12/11/2014 – 10/01/2015
The process of change and transformation in The Middle East is a recurring theme in Siti’s work. He portrays unique landscapes with metaphorical mountains, elements from the architectural heritage and wide plains; the drawings project propositions that are as stylistic as they are poetic.
New Babylon focuses on the structures that people have built in the past: pyramids, ziggurats and towers, which have been shaped by the very idea of “reaching further and further up”, transforming into a dynamic and endless movement that is visually demonstrated with the ladders, which are the most basic structural element of Siti’s sculptures.
The ever-changing realities of power structures and hasty developments in Middle Eastern societies create a fragile and uncertain future for the people. It is projected through both the space and depths of the structures that the artist has stacked against one another using his idiosyncratic, metaphoric and plain-yet-poetic language. The visual grammar of Siti’s artistic language connects the past and the future by telescoping time.
Creating a contrast with the bitter reality of these troubled lands, these delicate structures track another reality, in contradiction with destructive and invasive aspirations such as the conquest for power and victory. As these meticulously and patiently stacked towers advance towards the sky, they also keep hope alive when it is most needed.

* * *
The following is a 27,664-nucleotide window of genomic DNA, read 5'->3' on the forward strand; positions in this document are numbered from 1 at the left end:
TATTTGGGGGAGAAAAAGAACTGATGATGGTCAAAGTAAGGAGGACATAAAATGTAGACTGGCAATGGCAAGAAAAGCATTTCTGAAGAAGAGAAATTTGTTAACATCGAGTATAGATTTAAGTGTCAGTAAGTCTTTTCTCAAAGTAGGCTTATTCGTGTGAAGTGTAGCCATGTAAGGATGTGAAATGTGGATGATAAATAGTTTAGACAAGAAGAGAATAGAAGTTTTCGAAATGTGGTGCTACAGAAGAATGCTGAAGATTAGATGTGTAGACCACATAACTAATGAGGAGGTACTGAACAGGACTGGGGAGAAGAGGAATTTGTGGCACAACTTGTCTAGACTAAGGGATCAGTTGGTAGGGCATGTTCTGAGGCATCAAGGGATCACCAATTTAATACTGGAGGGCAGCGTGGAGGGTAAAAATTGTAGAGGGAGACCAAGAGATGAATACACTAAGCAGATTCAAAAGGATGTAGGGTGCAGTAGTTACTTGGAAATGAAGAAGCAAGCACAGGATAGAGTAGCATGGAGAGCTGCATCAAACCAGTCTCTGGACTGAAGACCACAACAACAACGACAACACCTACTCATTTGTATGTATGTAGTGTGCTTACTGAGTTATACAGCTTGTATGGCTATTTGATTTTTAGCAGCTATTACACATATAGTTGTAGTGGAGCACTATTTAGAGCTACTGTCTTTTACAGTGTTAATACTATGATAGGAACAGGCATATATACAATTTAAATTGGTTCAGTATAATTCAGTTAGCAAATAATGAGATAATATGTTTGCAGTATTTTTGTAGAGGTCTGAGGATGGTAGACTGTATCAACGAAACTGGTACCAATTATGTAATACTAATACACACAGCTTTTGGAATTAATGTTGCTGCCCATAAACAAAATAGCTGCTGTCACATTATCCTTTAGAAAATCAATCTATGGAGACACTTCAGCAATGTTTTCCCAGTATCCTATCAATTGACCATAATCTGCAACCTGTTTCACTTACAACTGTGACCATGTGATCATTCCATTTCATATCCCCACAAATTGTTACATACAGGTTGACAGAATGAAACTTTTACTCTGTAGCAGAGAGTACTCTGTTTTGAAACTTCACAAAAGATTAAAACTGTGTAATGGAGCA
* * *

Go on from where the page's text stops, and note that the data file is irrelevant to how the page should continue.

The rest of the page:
New Babylon can be visited at Galeri Zilberman at the third floor of Mısır Apartmanı from November 12 until January 10.
Walid Siti (b. 1954, Duhok, Kurdistan-Iraq) lives in London. He graduated from the Institute of Fine Arts in Baghdad in 1976, and from 1977-1982 studied at the Academy of Fine Arts, Ljubljana, Slovenia, for a BA and MA in printmaking. He moved to London in 1984 and has since focused on exploring different mediums including, painting, drawings and installation. He has exhibited extensively in the UK and internationally, in US, Slovenia, Poland, Russia, Austria, Denmark, Germany, Italy, The Netherlands, Taiwan, and the United Arab Emirates. He is represented the Iraqi Pavilion at 54th Venice Biennial in 2011. His work is in many public and private collections including The Metropolitan Museum Of Art in New York; The British Museum in London; Victoria & Albert Museum; The National Gallery of Amman, Jordan; and The World Bank and The Iraq Memory Foundation, both in Washington DC, Barjeel Art Foundation, UAE.